6. on extraordinary occasions, convene both houses, or either of them, and adjourn them.
  7. receive ambassadors and other public ministers.
  8. take care that the laws be faithfully executed.
  9. commission all the officers of the United States.

Only a few of these duties might be considered onerous. The job of commander-in-chief is one of them, but the president has advisers to consult about military matters. More importantly, he can reign in the military leaders if they need restraining. And seeing that the laws be faithfully executed is probably his most important job, which, however, if done zealously, would virtually put the government out of business. I refer to the fact the supreme law of the land is said to be the Constitution, and most of our present laws are blatantly unconstitutional, which means they are not laws at all. Far from seeing the Constitution obeyed, our present president is adjusting the rates payable to senior for reverse mortgages! And making treaties is another important task, if making a treaty is called for. (One may wonder if our presidents have ever made a study of the benefits of treaties!)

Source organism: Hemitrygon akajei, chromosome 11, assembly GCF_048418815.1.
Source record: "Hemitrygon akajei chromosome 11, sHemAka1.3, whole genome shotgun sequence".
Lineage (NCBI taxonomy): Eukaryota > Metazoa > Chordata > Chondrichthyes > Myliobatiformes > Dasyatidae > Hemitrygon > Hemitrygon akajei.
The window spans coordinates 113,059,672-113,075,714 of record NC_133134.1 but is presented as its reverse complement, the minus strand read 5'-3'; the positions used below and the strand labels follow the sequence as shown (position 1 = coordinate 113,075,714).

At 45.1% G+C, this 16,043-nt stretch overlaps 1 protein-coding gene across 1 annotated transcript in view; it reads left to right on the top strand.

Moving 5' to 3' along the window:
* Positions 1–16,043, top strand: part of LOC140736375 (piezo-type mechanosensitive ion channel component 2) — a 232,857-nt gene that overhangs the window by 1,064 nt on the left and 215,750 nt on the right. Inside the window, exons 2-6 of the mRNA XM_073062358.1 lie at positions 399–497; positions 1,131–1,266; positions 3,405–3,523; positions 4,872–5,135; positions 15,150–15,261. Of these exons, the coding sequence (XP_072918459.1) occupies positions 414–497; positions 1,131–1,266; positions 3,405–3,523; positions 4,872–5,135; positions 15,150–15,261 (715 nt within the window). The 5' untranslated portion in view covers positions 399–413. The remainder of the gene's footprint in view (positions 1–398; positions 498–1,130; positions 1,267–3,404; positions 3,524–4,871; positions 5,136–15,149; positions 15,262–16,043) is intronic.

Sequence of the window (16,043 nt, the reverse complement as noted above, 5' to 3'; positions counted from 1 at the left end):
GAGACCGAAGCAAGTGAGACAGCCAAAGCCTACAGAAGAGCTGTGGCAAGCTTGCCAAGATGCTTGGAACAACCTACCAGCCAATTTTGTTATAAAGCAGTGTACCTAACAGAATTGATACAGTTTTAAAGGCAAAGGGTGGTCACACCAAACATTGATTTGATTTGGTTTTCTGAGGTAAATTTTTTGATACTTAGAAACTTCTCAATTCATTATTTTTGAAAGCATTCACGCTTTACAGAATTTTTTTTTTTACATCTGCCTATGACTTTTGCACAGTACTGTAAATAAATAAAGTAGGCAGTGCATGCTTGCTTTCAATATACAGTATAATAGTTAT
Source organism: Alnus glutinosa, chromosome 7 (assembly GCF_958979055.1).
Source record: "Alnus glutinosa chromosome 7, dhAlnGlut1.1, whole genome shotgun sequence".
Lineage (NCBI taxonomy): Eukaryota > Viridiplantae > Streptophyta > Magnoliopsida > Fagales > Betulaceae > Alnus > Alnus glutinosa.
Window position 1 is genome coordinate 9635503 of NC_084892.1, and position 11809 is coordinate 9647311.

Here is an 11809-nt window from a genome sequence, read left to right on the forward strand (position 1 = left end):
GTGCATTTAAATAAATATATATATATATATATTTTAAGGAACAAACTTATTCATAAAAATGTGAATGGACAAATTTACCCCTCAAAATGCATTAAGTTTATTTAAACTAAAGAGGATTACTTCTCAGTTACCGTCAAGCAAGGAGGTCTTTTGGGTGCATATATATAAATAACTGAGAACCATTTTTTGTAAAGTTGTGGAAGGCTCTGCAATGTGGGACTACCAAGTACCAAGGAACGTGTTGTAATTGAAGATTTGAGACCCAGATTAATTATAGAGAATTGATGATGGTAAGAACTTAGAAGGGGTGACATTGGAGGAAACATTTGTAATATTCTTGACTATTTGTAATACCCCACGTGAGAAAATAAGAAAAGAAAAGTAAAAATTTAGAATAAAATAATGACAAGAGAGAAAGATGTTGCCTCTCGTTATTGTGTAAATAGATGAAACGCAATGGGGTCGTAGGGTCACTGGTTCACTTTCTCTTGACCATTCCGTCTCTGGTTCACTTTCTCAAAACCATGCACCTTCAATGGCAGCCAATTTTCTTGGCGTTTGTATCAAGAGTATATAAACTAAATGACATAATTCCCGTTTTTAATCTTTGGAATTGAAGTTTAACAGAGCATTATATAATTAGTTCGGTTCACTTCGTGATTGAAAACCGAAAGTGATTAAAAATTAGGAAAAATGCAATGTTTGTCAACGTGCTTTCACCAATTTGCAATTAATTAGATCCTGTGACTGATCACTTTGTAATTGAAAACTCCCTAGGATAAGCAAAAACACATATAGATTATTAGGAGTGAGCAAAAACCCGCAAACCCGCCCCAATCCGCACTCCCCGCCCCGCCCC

Other jobs, such as appointing and receiving Ambassadors, are not at all demanding, and granting pardons and reprieves, obtaining opinions from Cabinet members, and filling vacancies can hardly be considered of great importance.

All of the jobs assigned to the president by the Constitution could be accomplished without regular press conferences, a White House press corps, and official White House photographer. There wouldn’t seen to be any reason for the president to have a fleet of aircraft for his use, one of which carries his armored limousine and a supply of gasoline, wherever he goes, as well as, if rumor is correct, a food taster.